Study Finds Microwhip Cave Scorpions Prefer to Eat Cyanobacteria

Posted on August 10, 2015

Microwhip scorpion

Scientists have been studying small cave invertebrates to determine what they eat. The researchers doubted cave invertebrates would feed on just anything they could find in the dark caves. They found that several small cave creatures do prefer certain types of food. A microwhip scorpion is pictured above and a woodlice found in the caves is pictured below.

The research was led by Dr. Jaroslav Smrz from Charles University, Vinicna. His international team of researchers studied invertebrates living in Slovakian and Romania caves. The study included microanatomical research into the gut content of microwhip scorpions, oribatid mites, millipedes, springtails and crustaceans.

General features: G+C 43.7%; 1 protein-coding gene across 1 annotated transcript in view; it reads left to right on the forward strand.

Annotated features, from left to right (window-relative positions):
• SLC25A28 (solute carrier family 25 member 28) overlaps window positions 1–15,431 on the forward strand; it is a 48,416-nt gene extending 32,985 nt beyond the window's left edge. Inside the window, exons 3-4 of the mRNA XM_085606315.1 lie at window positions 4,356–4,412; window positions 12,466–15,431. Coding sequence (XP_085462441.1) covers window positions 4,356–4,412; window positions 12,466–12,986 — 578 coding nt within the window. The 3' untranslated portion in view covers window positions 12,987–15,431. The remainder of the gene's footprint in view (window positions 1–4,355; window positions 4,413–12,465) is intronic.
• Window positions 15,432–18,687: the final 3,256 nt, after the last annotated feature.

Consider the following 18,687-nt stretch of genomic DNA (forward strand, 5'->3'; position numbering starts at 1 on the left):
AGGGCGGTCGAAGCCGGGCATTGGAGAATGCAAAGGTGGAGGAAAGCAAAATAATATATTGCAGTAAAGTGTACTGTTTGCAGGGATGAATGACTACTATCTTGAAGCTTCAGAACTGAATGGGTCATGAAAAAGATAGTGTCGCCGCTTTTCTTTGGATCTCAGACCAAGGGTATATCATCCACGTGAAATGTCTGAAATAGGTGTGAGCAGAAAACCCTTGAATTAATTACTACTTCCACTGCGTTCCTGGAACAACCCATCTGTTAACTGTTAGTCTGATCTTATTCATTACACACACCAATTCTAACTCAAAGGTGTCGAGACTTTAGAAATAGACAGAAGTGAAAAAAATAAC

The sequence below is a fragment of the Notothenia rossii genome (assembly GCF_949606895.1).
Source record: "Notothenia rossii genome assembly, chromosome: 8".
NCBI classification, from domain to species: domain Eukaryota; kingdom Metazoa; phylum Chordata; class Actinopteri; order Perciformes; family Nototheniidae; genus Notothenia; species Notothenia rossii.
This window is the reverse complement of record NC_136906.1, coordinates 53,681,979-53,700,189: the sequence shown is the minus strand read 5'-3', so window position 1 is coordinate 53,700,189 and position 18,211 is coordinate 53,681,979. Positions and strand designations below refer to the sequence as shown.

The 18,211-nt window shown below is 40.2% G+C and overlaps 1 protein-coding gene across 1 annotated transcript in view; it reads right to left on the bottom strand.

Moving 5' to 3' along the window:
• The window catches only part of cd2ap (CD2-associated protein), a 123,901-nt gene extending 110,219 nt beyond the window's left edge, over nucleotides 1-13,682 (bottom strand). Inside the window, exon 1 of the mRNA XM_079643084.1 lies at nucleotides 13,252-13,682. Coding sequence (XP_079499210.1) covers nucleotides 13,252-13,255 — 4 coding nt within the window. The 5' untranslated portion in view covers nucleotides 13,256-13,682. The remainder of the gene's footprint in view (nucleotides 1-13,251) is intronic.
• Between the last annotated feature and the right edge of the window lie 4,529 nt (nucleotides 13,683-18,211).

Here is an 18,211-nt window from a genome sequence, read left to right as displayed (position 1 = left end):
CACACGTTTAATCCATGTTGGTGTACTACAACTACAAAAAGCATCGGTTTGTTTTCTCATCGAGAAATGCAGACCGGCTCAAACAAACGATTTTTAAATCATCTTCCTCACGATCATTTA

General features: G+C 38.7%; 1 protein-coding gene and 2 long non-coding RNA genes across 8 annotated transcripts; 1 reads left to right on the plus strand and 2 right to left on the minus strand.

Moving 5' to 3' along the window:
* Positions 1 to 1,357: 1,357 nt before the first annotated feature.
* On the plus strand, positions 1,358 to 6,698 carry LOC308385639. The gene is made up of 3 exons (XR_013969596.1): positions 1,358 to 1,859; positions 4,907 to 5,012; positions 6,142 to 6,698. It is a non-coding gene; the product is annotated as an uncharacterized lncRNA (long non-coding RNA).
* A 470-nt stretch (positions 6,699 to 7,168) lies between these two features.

Despite the fact that there is a limited amount of food available in the caves the researchers discovered that there is a low level of competition among its inhabitants. The gut contents were found to be nearly identical among the representatives of each group. Microwhip scorpions showed a preference for cyanobacteria, a type of bacteria that uses photosynthesis. The millipedes favored eating fungi and the mites ate bacteria found in bat guano.

The researchers say in a release, "The limited food offer seems to be used very unambiguously and thoroughly by the invertebrate communities. Therefore, the competition for food can be actually regarded as very low."

A research paper on the study can be found here in the journal, Subterranean Biology.

Mesoniscus graniger woodlice


Photo: Prof. Jaroslav Smrv